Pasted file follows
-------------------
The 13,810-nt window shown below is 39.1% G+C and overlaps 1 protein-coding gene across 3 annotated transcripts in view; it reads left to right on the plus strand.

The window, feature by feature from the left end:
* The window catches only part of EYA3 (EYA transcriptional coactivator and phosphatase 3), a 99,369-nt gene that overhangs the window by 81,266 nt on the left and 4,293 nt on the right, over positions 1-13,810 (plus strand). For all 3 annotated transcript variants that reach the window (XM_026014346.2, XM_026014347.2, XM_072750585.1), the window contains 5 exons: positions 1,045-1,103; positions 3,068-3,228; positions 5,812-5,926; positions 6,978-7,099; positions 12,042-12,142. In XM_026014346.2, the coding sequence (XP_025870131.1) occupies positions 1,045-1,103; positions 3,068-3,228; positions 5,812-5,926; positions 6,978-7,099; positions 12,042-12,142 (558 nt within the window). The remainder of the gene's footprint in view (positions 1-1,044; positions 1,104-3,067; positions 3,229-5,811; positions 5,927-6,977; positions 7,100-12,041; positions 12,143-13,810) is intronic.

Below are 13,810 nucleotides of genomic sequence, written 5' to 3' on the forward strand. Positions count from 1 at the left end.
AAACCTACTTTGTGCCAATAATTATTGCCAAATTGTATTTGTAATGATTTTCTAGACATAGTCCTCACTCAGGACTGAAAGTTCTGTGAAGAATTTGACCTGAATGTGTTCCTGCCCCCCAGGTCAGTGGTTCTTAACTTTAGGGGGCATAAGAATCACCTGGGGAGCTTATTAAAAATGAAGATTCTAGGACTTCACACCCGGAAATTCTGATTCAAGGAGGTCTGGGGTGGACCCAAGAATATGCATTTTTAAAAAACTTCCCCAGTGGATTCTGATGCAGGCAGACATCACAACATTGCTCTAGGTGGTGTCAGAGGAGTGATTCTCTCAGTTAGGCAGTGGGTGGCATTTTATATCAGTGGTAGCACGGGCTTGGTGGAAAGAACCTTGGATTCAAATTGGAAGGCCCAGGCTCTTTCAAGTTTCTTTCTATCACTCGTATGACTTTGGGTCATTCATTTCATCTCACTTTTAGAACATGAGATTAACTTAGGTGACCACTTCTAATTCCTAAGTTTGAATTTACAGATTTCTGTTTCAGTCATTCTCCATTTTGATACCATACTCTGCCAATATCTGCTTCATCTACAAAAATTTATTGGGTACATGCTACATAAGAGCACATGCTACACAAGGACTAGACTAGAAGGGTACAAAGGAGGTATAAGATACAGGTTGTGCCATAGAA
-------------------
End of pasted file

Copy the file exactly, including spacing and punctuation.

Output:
The 13,810-nt window shown below is 39.1% G+C and overlaps 1 protein-coding gene across 3 annotated transcripts in view; it reads left to right on the plus strand.

The window, feature by feature from the left end:
* The window catches only part of EYA3 (EYA transcriptional coactivator and phosphatase 3), a 99,369-nt gene that overhangs the window by 81,266 nt on the left and 4,293 nt on the right, over positions 1-13,810 (plus strand). For all 3 annotated transcript variants that reach the window (XM_026014346.2, XM_026014347.2, XM_072750585.1), the window contains 5 exons: positions 1,045-1,103; positions 3,068-3,228; positions 5,812-5,926; positions 6,978-7,099; positions 12,042-12,142. In XM_026014346.2, the coding sequence (XP_025870131.1) occupies positions 1,045-1,103; positions 3,068-3,228; positions 5,812-5,926; positions 6,978-7,099; positions 12,042-12,142 (558 nt within the window). The remainder of the gene's footprint in view (positions 1-1,044; positions 1,104-3,067; positions 3,229-5,811; positions 5,927-6,977; positions 7,100-12,041; positions 12,143-13,810) is intronic.

Below are 13,810 nucleotides of genomic sequence, written 5' to 3' on the forward strand. Positions count from 1 at the left end.
AAACCTACTTTGTGCCAATAATTATTGCCAAATTGTATTTGTAATGATTTTCTAGACATAGTCCTCACTCAGGACTGAAAGTTCTGTGAAGAATTTGACCTGAATGTGTTCCTGCCCCCCAGGTCAGTGGTTCTTAACTTTAGGGGGCATAAGAATCACCTGGGGAGCTTATTAAAAATGAAGATTCTAGGACTTCACACCCGGAAATTCTGATTCAAGGAGGTCTGGGGTGGACCCAAGAATATGCATTTTTAAAAAACTTCCCCAGTGGATTCTGATGCAGGCAGACATCACAACATTGCTCTAGGTGGTGTCAGAGGAGTGATTCTCTCAGTTAGGCAGTGGGTGGCATTTTATATCAGTGGTAGCACGGGCTTGGTGGAAAGAACCTTGGATTCAAATTGGAAGGCCCAGGCTCTTTCAAGTTTCTTTCTATCACTCGTATGACTTTGGGTCATTCATTTCATCTCACTTTTAGAACATGAGATTAACTTAGGTGACCACTTCTAATTCCTAAGTTTGAATTTACAGATTTCTGTTTCAGTCATTCTCCATTTTGATACCATACTCTGCCAATATCTGCTTCATCTACAAAAATTTATTGGGTACATGCTACATAAGAGCACATGCTACACAAGGACTAGACTAGAAGGGTACAAAGGAGGTATAAGATACAGGTTGTGCCATAGAA